Guns are a huge part of American society; taking them away won't help: Today's talker

Nashville Tennessean

Multiple Democratic president candidates have come out in support of a federal gun buyback program in response to the recent mass shootings in El Paso, Texas, Dayton, Ohio, and elsewhere.

Gun control won't help, more guns will

By Louis Haas

Gun control is not the answer to America's gun violence. In the recent mass shootings, the shooters purchased their weapons legally. Likewise, the policies promoted by gun control activists would not impact mass shootings. Last year, the RAND Corp. conducted a survey of academic research and did not find any of the policies they looked at would reduce mass shootings: “We found no qualifying studies showing that any of the 13 policies we investigated decreased mass shootings.” 

As usual with so many of these killers, there was nothing too outstanding about them (though as of late they do seem motivated by some horrendous white nationalist beliefs — sadly, protected by the First Amendment). After all, being young and alienated is not unusual in America. 

Preventing the sale or ownership of so-called assault rifles, a term for which there is no technical definition, will not end these mass shootings. Semi-automatic rifles and pistols have long been a standard part of American gun ownership, shooting and hunting.

Guns in America: Trump plan to head off mass killings is wishful thinking

Why is it only recently that semi-automatic firearms have become an issue in American society even though they come in all shapes and sizes? It's no coincidence that the semi-automatic firearms that seem to be favored by shooters, and descriptions of the killer’s video in Christchurch, New Zealand, look like it could be in a video game. 

Even if the stereotypical-looking “assault rifles” are prohibited, other weapons and types of semi-automatic firearms can be used in shootings. Confiscation of these likewise is prohibitive as there are nearly 400 million civilian-owned guns in circulation in the United States — Australia’s forced gun buyback only targeted fewer than 1 million guns.

We cannot afford gun control

Moreover, trying to limit assault rifles does violate the Second Amendment.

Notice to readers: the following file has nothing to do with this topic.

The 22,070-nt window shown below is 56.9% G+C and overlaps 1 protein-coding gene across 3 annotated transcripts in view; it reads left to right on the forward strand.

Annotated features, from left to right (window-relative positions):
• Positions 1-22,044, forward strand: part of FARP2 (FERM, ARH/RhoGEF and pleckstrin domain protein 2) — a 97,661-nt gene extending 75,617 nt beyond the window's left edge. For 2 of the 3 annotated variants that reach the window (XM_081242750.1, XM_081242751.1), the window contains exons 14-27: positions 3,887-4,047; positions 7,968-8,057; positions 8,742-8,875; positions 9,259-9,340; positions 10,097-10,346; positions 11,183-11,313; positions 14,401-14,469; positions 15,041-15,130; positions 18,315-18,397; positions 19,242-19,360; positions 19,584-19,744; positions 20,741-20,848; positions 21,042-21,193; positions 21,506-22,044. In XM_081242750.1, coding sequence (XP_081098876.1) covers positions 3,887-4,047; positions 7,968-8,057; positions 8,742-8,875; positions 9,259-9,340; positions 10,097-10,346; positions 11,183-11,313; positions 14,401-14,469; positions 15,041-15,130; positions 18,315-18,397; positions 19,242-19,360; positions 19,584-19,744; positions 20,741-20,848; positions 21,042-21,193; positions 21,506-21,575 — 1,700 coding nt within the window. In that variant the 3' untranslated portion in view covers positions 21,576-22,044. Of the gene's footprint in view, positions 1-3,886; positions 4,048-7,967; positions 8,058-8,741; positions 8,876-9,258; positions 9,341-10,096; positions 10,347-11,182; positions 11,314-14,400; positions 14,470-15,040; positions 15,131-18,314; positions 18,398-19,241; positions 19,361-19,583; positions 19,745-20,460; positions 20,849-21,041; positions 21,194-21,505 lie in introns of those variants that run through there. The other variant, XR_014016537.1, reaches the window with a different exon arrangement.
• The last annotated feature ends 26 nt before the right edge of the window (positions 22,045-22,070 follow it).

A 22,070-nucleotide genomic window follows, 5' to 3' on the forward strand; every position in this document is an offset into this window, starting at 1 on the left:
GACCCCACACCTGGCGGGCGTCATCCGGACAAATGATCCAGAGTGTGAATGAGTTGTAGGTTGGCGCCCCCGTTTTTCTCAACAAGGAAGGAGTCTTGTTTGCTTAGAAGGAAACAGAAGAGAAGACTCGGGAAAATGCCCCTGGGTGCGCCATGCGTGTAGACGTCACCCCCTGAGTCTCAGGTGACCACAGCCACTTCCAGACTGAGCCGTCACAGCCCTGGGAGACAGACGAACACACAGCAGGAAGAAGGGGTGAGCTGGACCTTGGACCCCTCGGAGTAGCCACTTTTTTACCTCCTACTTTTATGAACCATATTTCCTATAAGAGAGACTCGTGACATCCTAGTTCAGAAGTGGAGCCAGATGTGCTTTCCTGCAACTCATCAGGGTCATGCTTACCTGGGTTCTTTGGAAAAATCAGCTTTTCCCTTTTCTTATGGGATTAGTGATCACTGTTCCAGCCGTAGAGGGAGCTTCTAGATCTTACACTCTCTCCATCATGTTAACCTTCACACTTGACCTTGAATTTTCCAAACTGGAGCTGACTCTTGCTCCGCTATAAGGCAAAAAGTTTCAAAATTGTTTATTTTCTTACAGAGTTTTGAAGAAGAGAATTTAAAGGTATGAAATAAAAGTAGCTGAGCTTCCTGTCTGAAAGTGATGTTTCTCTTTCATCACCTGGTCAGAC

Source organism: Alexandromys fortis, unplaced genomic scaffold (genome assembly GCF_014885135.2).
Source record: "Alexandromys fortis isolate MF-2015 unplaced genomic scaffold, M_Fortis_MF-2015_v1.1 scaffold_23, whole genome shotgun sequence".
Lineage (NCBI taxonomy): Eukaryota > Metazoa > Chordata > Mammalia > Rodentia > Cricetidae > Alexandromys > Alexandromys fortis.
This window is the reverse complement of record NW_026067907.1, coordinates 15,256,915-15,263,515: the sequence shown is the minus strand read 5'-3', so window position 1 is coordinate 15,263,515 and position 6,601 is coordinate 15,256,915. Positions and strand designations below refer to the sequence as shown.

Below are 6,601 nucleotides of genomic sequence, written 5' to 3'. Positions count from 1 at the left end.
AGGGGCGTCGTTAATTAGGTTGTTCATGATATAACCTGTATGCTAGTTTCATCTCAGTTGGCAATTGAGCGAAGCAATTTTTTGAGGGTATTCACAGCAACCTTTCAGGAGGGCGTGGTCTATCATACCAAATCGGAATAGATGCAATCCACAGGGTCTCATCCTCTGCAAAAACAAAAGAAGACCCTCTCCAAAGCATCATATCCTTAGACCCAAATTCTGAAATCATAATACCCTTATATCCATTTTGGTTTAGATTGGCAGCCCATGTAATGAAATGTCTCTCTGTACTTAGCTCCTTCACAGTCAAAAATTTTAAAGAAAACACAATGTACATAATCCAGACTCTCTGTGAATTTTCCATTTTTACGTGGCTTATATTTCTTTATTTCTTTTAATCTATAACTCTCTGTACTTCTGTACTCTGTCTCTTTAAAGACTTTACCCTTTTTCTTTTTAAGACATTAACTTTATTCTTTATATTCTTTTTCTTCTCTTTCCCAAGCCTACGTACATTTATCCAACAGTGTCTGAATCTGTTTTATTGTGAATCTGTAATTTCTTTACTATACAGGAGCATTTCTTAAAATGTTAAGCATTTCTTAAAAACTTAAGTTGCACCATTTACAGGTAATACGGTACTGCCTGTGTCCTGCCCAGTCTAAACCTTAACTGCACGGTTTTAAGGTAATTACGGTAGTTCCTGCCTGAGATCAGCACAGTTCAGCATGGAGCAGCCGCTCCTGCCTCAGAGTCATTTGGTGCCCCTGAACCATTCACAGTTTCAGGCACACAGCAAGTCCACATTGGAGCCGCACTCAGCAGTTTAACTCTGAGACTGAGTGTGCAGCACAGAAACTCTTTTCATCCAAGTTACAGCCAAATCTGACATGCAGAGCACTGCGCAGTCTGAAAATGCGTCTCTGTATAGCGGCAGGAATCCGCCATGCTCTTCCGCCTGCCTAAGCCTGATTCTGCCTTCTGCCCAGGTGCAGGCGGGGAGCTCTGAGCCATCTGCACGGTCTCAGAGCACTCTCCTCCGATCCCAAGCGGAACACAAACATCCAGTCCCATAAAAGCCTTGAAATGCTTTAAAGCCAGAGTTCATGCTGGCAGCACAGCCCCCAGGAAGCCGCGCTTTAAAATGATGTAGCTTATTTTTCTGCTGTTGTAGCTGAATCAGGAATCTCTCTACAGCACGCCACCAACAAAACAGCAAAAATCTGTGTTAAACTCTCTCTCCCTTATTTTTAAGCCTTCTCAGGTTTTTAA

Justice John Paul Stevens — like many lawyers, legal analysts, scholars and others — had believed that the Second Amendment truly applied only to civilians having guns to use in a militia. This had been based on a reading and interpretation of the 1939 U.S. v. Miller decision, in which sawed-off shotguns were seen as having no military purpose (the justices were apparently unfamiliar with the history and use of sawed-off shotguns in the military) and thus could be restricted. 

A protest in Denver, Colorado, on May 18, 2019.

More recent Supreme Court decisions concluding that the Second Amendment allows personal possession of guns for personal defense nullified this militia interpretation, both legally and historically. Justice Stevens admitted this in a New York Times essay, in which he concluded that the Second Amendment would have to be rewritten in order for it to explain his stance. 

Ex-Republican: After Dayton, El Paso shootings, guns should be much harder to get

What then to do about mass killings in public or at work places? More guns. We need more legal concealed carry, and we need more places to allow concealed carry, so that the intended victims of a mass shooting can have a decent chance of surviving or stopping these events.

If the response to any mass shooting is flight, hide or fight, why not make sure that the fighting aspect of it works? Armed combat is more effective than unarmed combat. Businesses, despite their qualms, should allow legal concealed carry on their premises and should allow their employees to carry as well.